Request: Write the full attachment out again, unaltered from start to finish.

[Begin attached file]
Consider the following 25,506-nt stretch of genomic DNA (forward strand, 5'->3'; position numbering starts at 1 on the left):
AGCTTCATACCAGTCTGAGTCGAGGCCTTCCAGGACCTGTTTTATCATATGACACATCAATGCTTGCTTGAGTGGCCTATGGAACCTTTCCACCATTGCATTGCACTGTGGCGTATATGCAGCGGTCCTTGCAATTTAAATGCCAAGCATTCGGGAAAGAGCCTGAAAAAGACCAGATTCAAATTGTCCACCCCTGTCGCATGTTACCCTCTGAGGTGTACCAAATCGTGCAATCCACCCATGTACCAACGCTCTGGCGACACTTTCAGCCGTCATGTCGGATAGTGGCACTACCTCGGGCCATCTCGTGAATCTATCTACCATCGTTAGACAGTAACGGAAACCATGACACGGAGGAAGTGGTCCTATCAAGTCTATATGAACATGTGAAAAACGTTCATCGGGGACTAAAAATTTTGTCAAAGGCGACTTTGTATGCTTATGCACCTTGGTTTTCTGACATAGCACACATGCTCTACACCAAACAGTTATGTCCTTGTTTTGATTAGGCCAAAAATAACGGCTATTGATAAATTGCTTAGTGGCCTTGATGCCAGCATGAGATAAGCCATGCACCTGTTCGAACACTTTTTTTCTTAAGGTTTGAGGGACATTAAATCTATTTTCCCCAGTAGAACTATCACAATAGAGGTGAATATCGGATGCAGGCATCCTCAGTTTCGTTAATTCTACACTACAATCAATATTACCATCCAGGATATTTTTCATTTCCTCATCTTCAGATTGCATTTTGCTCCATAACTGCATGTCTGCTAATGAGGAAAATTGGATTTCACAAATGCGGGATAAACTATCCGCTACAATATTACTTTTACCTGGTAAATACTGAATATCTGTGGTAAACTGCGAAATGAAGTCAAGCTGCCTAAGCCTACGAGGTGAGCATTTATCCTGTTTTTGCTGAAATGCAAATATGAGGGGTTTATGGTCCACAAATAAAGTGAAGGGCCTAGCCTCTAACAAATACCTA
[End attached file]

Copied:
Consider the following 25,506-nt stretch of genomic DNA (forward strand, 5'->3'; position numbering starts at 1 on the left):
AGCTTCATACCAGTCTGAGTCGAGGCCTTCCAGGACCTGTTTTATCATATGACACATCAATGCTTGCTTGAGTGGCCTATGGAACCTTTCCACCATTGCATTGCACTGTGGCGTATATGCAGCGGTCCTTGCAATTTAAATGCCAAGCATTCGGGAAAGAGCCTGAAAAAGACCAGATTCAAATTGTCCACCCCTGTCGCATGTTACCCTCTGAGGTGTACCAAATCGTGCAATCCACCCATGTACCAACGCTCTGGCGACACTTTCAGCCGTCATGTCGGATAGTGGCACTACCTCGGGCCATCTCGTGAATCTATCTACCATCGTTAGACAGTAACGGAAACCATGACACGGAGGAAGTGGTCCTATCAAGTCTATATGAACATGTGAAAAACGTTCATCGGGGACTAAAAATTTTGTCAAAGGCGACTTTGTATGCTTATGCACCTTGGTTTTCTGACATAGCACACATGCTCTACACCAAACAGTTATGTCCTTGTTTTGATTAGGCCAAAAATAACGGCTATTGATAAATTGCTTAGTGGCCTTGATGCCAGCATGAGATAAGCCATGCACCTGTTCGAACACTTTTTTTCTTAAGGTTTGAGGGACATTAAATCTATTTTCCCCAGTAGAACTATCACAATAGAGGTGAATATCGGATGCAGGCATCCTCAGTTTCGTTAATTCTACACTACAATCAATATTACCATCCAGGATATTTTTCATTTCCTCATCTTCAGATTGCATTTTGCTCCATAACTGCATGTCTGCTAATGAGGAAAATTGGATTTCACAAATGCGGGATAAACTATCCGCTACAATATTACTTTTACCTGGTAAATACTGAATATCTGTGGTAAACTGCGAAATGAAGTCAAGCTGCCTAAGCCTACGAGGTGAGCATTTATCCTGTTTTTGCTGAAATGCAAATATGAGGGGTTTATGGTCCACAAATAAAGTGAAGGGCCTAGCCTCTAACAAATACCTA